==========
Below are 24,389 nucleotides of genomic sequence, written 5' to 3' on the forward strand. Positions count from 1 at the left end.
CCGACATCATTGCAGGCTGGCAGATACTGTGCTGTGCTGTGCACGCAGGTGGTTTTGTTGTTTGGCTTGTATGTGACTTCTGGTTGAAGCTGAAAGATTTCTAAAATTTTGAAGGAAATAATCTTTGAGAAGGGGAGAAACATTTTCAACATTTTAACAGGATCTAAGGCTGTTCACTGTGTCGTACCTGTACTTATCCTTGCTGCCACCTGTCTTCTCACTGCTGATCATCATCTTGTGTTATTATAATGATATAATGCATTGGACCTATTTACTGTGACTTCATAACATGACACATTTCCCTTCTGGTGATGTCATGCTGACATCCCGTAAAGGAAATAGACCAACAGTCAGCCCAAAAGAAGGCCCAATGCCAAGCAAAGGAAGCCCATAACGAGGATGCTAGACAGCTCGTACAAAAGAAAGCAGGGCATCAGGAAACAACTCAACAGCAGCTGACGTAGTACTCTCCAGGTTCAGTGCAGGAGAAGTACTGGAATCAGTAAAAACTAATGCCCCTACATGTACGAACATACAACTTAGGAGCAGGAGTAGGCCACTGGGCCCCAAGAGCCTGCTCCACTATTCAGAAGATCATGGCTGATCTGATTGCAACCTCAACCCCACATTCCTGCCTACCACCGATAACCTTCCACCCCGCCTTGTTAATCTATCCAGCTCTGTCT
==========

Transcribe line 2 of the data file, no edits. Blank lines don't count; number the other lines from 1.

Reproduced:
CCGACATCATTGCAGGCTGGCAGATACTGTGCTGTGCTGTGCACGCAGGTGGTTTTGTTGTTTGGCTTGTATGTGACTTCTGGTTGAAGCTGAAAGATTTCTAAAATTTTGAAGGAAATAATCTTTGAGAAGGGGAGAAACATTTTCAACATTTTAACAGGATCTAAGGCTGTTCACTGTGTCGTACCTGTACTTATCCTTGCTGCCACCTGTCTTCTCACTGCTGATCATCATCTTGTGTTATTATAATGATATAATGCATTGGACCTATTTACTGTGACTTCATAACATGACACATTTCCCTTCTGGTGATGTCATGCTGACATCCCGTAAAGGAAATAGACCAACAGTCAGCCCAAAAGAAGGCCCAATGCCAAGCAAAGGAAGCCCATAACGAGGATGCTAGACAGCTCGTACAAAAGAAAGCAGGGCATCAGGAAACAACTCAACAGCAGCTGACGTAGTACTCTCCAGGTTCAGTGCAGGAGAAGTACTGGAATCAGTAAAAACTAATGCCCCTACATGTACGAACATACAACTTAGGAGCAGGAGTAGGCCACTGGGCCCCAAGAGCCTGCTCCACTATTCAGAAGATCATGGCTGATCTGATTGCAACCTCAACCCCACATTCCTGCCTACCACCGATAACCTTCCACCCCGCCTTGTTAATCTATCCAGCTCTGTCT